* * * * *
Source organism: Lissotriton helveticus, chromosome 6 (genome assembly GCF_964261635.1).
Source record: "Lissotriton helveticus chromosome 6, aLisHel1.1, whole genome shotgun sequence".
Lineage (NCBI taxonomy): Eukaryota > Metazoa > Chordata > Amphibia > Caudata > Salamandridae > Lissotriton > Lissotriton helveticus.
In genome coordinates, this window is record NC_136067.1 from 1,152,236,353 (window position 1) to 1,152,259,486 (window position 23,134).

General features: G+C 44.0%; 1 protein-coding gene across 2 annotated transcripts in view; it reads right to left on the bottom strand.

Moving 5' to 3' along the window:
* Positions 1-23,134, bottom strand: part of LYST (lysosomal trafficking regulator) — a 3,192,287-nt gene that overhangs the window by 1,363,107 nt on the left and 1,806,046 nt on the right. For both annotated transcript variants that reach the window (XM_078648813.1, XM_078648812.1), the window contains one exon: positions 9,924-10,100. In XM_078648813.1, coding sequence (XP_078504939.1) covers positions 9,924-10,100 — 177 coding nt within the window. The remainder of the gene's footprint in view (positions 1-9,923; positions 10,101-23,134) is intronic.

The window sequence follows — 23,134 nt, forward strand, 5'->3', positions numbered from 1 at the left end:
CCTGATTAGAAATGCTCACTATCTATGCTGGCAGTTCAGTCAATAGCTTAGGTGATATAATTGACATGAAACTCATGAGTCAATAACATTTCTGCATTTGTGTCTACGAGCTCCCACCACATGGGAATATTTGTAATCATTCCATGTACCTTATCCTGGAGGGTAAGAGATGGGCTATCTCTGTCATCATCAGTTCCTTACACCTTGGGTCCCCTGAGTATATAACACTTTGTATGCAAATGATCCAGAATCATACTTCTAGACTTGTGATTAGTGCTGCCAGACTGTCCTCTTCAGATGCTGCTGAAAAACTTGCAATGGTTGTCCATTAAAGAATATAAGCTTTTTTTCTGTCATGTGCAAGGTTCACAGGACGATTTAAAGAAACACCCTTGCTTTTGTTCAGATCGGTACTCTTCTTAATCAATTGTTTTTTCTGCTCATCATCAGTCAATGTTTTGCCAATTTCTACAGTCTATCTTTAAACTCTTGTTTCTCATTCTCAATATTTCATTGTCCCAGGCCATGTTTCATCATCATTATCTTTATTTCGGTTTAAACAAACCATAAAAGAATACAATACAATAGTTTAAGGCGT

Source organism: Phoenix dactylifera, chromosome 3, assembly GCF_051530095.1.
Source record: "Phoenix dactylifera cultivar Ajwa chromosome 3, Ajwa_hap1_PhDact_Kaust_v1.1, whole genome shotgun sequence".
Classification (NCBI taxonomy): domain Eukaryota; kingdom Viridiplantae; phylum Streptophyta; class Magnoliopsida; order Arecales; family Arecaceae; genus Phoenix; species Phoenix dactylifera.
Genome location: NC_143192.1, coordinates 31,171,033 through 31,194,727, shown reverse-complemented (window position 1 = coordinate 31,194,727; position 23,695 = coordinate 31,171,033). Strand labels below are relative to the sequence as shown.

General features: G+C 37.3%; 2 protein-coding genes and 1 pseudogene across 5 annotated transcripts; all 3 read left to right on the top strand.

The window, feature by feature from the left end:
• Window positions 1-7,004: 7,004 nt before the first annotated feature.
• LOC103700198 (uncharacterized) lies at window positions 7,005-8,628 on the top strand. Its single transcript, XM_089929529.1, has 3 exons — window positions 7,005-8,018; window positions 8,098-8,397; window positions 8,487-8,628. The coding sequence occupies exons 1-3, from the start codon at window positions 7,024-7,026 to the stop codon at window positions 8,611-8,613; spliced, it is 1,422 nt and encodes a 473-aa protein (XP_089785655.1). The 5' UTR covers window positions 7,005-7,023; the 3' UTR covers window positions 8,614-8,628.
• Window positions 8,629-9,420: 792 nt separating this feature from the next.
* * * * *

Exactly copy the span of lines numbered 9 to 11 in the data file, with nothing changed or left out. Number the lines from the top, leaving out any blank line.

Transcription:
CCTGATTAGAAATGCTCACTATCTATGCTGGCAGTTCAGTCAATAGCTTAGGTGATATAATTGACATGAAACTCATGAGTCAATAACATTTCTGCATTTGTGTCTACGAGCTCCCACCACATGGGAATATTTGTAATCATTCCATGTACCTTATCCTGGAGGGTAAGAGATGGGCTATCTCTGTCATCATCAGTTCCTTACACCTTGGGTCCCCTGAGTATATAACACTTTGTATGCAAATGATCCAGAATCATACTTCTAGACTTGTGATTAGTGCTGCCAGACTGTCCTCTTCAGATGCTGCTGAAAAACTTGCAATGGTTGTCCATTAAAGAATATAAGCTTTTTTTCTGTCATGTGCAAGGTTCACAGGACGATTTAAAGAAACACCCTTGCTTTTGTTCAGATCGGTACTCTTCTTAATCAATTGTTTTTTCTGCTCATCATCAGTCAATGTTTTGCCAATTTCTACAGTCTATCTTTAAACTCTTGTTTCTCATTCTCAATATTTCATTGTCCCAGGCCATGTTTCATCATCATTATCTTTATTTCGGTTTAAACAAACCATAAAAGAATACAATACAATAGTTTAAGGCGT

Source organism: Phoenix dactylifera, chromosome 3, assembly GCF_051530095.1.
Source record: "Phoenix dactylifera cultivar Ajwa chromosome 3, Ajwa_hap1_PhDact_Kaust_v1.1, whole genome shotgun sequence".